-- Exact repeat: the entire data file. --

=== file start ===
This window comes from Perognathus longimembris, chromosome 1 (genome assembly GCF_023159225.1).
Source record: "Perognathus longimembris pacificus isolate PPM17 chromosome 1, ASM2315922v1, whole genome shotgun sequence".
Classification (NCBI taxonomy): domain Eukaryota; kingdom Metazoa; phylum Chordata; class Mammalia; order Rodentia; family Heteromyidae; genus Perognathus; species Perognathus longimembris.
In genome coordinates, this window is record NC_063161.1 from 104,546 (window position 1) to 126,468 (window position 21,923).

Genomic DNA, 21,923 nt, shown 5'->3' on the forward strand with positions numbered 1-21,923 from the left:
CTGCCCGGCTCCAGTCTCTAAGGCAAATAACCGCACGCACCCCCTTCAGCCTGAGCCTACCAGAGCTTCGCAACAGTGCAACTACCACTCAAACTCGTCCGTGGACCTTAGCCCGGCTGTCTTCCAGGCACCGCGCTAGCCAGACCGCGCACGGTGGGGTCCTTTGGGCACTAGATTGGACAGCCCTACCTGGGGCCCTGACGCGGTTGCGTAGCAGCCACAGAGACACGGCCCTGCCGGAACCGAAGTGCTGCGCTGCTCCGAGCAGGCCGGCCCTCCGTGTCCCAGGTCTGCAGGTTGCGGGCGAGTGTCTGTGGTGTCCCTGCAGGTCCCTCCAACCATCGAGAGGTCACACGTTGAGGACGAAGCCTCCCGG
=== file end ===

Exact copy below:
This window comes from Perognathus longimembris, chromosome 1 (genome assembly GCF_023159225.1).
Source record: "Perognathus longimembris pacificus isolate PPM17 chromosome 1, ASM2315922v1, whole genome shotgun sequence".
Classification (NCBI taxonomy): domain Eukaryota; kingdom Metazoa; phylum Chordata; class Mammalia; order Rodentia; family Heteromyidae; genus Perognathus; species Perognathus longimembris.
In genome coordinates, this window is record NC_063161.1 from 104,546 (window position 1) to 126,468 (window position 21,923).

Genomic DNA, 21,923 nt, shown 5'->3' on the forward strand with positions numbered 1-21,923 from the left:
CTGCCCGGCTCCAGTCTCTAAGGCAAATAACCGCACGCACCCCCTTCAGCCTGAGCCTACCAGAGCTTCGCAACAGTGCAACTACCACTCAAACTCGTCCGTGGACCTTAGCCCGGCTGTCTTCCAGGCACCGCGCTAGCCAGACCGCGCACGGTGGGGTCCTTTGGGCACTAGATTGGACAGCCCTACCTGGGGCCCTGACGCGGTTGCGTAGCAGCCACAGAGACACGGCCCTGCCGGAACCGAAGTGCTGCGCTGCTCCGAGCAGGCCGGCCCTCCGTGTCCCAGGTCTGCAGGTTGCGGGCGAGTGTCTGTGGTGTCCCTGCAGGTCCCTCCAACCATCGAGAGGTCACACGTTGAGGACGAAGCCTCCCGG